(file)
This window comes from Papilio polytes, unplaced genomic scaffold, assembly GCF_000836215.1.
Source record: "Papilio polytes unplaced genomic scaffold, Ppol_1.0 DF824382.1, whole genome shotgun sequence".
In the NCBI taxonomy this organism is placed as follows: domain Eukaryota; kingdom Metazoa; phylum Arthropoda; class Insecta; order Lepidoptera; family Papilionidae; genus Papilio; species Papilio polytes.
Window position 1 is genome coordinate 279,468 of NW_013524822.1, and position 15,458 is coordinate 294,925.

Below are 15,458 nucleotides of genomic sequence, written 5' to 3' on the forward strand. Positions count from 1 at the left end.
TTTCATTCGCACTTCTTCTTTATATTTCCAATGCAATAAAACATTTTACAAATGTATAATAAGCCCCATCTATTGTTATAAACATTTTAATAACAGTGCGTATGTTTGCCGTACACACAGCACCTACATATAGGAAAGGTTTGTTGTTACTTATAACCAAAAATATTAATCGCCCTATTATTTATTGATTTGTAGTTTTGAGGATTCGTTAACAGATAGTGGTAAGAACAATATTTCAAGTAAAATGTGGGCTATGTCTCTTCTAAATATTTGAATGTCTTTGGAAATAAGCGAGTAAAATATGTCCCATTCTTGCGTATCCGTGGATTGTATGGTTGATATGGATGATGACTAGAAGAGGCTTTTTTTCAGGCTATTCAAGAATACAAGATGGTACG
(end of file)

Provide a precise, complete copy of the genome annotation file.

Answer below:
This window comes from Papilio polytes, unplaced genomic scaffold, assembly GCF_000836215.1.
Source record: "Papilio polytes unplaced genomic scaffold, Ppol_1.0 DF824382.1, whole genome shotgun sequence".
In the NCBI taxonomy this organism is placed as follows: domain Eukaryota; kingdom Metazoa; phylum Arthropoda; class Insecta; order Lepidoptera; family Papilionidae; genus Papilio; species Papilio polytes.
Window position 1 is genome coordinate 279,468 of NW_013524822.1, and position 15,458 is coordinate 294,925.

Below are 15,458 nucleotides of genomic sequence, written 5' to 3' on the forward strand. Positions count from 1 at the left end.
TTTCATTCGCACTTCTTCTTTATATTTCCAATGCAATAAAACATTTTACAAATGTATAATAAGCCCCATCTATTGTTATAAACATTTTAATAACAGTGCGTATGTTTGCCGTACACACAGCACCTACATATAGGAAAGGTTTGTTGTTACTTATAACCAAAAATATTAATCGCCCTATTATTTATTGATTTGTAGTTTTGAGGATTCGTTAACAGATAGTGGTAAGAACAATATTTCAAGTAAAATGTGGGCTATGTCTCTTCTAAATATTTGAATGTCTTTGGAAATAAGCGAGTAAAATATGTCCCATTCTTGCGTATCCGTGGATTGTATGGTTGATATGGATGATGACTAGAAGAGGCTTTTTTTCAGGCTATTCAAGAATACAAGATGGTACG